NICB: 1984 Production Year Most Popular Among Corvette Thieves

May 15, 2012

Although racing purists might recognize the Stutz Bearcat or the Mercer Raceabout as America’s first sports cars, there is no question that the Chevrolet Corvette holds the title as America’s oldest, continuously produced sports car.

The public saw the Corvette for the first time in January 1953, at the Motorama Show held at New York City’s Waldorf Astoria hotel. It went into full production on June 30, 1953, at the General Motors facility in Flint, Mich. By the end of the year, 300 were produced—all of them white convertibles with red interiors and black soft tops. The price tag was $3,498 with a heater and AM radio as the only options.

In 1954, Corvette production moved to a renovated facility in St. Louis, Mo., where it remained until 1981. That year, Corvette production moved into a new assembly facility at Bowling Green, Ky., where Corvettes continue to roll off the line today.

Often compared to more exotic European sports cars, the Corvette has performed well in racing circuits around the globe. However, with the introduction of the supercharged, 620hp ZR-1 in 2009, Corvette has convinced its few remaining skeptics that it can perform on the world racing stage, as well as (and mostly better than) cars three times its price tag.

It’s no surprise then to find Corvette owners doting over their cars and keeping them in showroom condition. But like other items of high value and popular attraction, they get stolen. NICB reviewed Corvette theft data from 1953-2011 and identified 134,731 theft records. However, since the National Highway Traffic Safety Administration required vehicle identification number (VIN) standardization beginning with the 1981 model year, confidence in pre-1981 records is low due to the inconsistency in reporting protocols and VIN systems. Consequently, only 1981 and later data was used to produce this report.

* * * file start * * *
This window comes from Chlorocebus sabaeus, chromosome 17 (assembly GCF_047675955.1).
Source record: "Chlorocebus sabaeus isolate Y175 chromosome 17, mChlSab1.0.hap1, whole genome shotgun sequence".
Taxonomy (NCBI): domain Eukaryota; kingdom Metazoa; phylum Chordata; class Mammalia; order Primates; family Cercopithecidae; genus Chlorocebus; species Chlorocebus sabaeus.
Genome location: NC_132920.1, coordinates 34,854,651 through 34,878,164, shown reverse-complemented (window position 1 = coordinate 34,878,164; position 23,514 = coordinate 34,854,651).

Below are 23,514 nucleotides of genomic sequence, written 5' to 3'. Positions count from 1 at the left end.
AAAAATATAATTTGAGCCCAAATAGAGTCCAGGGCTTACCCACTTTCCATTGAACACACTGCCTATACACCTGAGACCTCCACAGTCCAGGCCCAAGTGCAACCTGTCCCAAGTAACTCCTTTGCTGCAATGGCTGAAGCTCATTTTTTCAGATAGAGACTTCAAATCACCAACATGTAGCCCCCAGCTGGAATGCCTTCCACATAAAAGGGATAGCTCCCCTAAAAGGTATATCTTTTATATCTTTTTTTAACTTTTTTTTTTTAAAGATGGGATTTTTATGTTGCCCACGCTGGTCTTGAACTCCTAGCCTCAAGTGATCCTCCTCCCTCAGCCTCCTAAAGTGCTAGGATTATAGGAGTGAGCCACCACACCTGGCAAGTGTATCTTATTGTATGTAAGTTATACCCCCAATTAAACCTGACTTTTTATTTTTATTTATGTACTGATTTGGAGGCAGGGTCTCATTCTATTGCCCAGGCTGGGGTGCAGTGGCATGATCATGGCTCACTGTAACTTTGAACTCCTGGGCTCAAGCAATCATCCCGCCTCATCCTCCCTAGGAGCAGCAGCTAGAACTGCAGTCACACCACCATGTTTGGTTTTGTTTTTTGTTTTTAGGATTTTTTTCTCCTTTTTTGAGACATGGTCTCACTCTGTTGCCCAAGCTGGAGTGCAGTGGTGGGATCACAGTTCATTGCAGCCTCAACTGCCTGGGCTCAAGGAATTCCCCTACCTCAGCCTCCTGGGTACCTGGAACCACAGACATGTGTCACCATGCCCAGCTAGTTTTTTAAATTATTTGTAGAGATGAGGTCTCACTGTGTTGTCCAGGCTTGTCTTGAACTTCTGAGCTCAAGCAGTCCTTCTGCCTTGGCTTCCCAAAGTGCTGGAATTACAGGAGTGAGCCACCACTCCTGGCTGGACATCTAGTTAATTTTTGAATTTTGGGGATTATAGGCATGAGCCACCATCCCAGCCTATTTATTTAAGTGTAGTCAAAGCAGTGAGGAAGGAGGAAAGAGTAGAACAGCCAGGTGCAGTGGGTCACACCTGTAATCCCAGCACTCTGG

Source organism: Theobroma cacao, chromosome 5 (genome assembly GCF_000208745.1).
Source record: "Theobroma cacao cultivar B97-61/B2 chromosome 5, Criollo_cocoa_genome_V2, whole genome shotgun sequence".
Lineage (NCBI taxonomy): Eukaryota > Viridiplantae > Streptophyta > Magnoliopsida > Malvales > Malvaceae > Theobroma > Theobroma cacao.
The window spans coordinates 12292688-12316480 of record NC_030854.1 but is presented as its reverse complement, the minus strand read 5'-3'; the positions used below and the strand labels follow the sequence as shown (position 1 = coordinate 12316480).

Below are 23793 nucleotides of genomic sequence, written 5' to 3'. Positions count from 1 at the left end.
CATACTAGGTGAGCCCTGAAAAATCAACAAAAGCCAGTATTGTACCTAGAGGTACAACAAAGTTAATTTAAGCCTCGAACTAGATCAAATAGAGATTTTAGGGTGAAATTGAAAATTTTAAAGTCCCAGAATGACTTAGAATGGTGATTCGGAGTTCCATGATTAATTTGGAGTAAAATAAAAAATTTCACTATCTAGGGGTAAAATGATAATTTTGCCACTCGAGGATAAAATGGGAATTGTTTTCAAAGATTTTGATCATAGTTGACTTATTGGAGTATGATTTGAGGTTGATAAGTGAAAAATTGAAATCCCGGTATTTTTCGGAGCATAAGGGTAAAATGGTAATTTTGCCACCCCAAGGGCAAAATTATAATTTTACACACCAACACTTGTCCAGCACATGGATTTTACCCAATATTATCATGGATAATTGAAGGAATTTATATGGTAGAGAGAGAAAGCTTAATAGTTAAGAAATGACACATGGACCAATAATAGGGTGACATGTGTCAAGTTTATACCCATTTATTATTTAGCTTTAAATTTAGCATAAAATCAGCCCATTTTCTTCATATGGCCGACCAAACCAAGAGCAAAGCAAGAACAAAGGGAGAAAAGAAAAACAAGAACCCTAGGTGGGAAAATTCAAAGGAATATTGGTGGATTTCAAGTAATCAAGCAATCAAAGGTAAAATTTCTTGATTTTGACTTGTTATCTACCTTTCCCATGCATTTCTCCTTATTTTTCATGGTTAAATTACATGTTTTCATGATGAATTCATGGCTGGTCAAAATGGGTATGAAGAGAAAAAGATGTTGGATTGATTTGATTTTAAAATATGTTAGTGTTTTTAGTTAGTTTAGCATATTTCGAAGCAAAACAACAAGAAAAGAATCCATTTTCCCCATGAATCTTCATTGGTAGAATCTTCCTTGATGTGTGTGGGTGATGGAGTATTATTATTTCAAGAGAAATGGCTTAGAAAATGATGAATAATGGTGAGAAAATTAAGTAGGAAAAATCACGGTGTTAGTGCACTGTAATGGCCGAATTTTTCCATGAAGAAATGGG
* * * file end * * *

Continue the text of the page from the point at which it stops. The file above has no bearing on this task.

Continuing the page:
Thefts vs. Production

During the 30-year period from 1981-2011, a total of 90,427 Corvettes were reported stolen in the United States and Puerto Rico. During that same period, a total of 862,918 Corvettes were produced in the United States. However, from 1953 through the end of the 2011 model year, a total of 1,526,747 Corvettes have been produced. The year with the most U.S. production was 1984 with 51,547. The year with the fewest Corvettes produced was 1953 when just 300 units were built.*

The following graph shows the 10 most stolen Corvette model years for the period 1981-2011.

10 Most Stolen Model Years 1981-2011
Rank Model Year Most Stolen Total Number of Thefts
1 1984 8,554
2 1981 8,262
3 1979 6,399
4 1985 6,348
5 1980 6,331
6 1982 4,565
7 1978 4,129
8 1977 3,983
9 1986 3,525
10 1976 3,036
Total 55,132

As for the top 10 states where most thefts occurred, California leads the nation with 14,002. Of the overall total, 90,427 thefts, 63,409 of them—70 percent—occurred in the top 10 states.

Top 10 Theft States, 1981-2011

Rank State Total thefts
1 California 14,002
2 Florida 8,731
3 Texas 8,198
4 New York 7,926
5 Michigan 5,467
6 New Jersey 5,287
7 Illinois 4,092
8 Massachusetts 3,821
9 Ohio 3,078
10 Missouri 2,807
Total 63,409

* All Corvette production figures provided courtesy of Corvette Black Book, Copyright, 2012 Michael Bruce Associates, Inc.

Source: NICB

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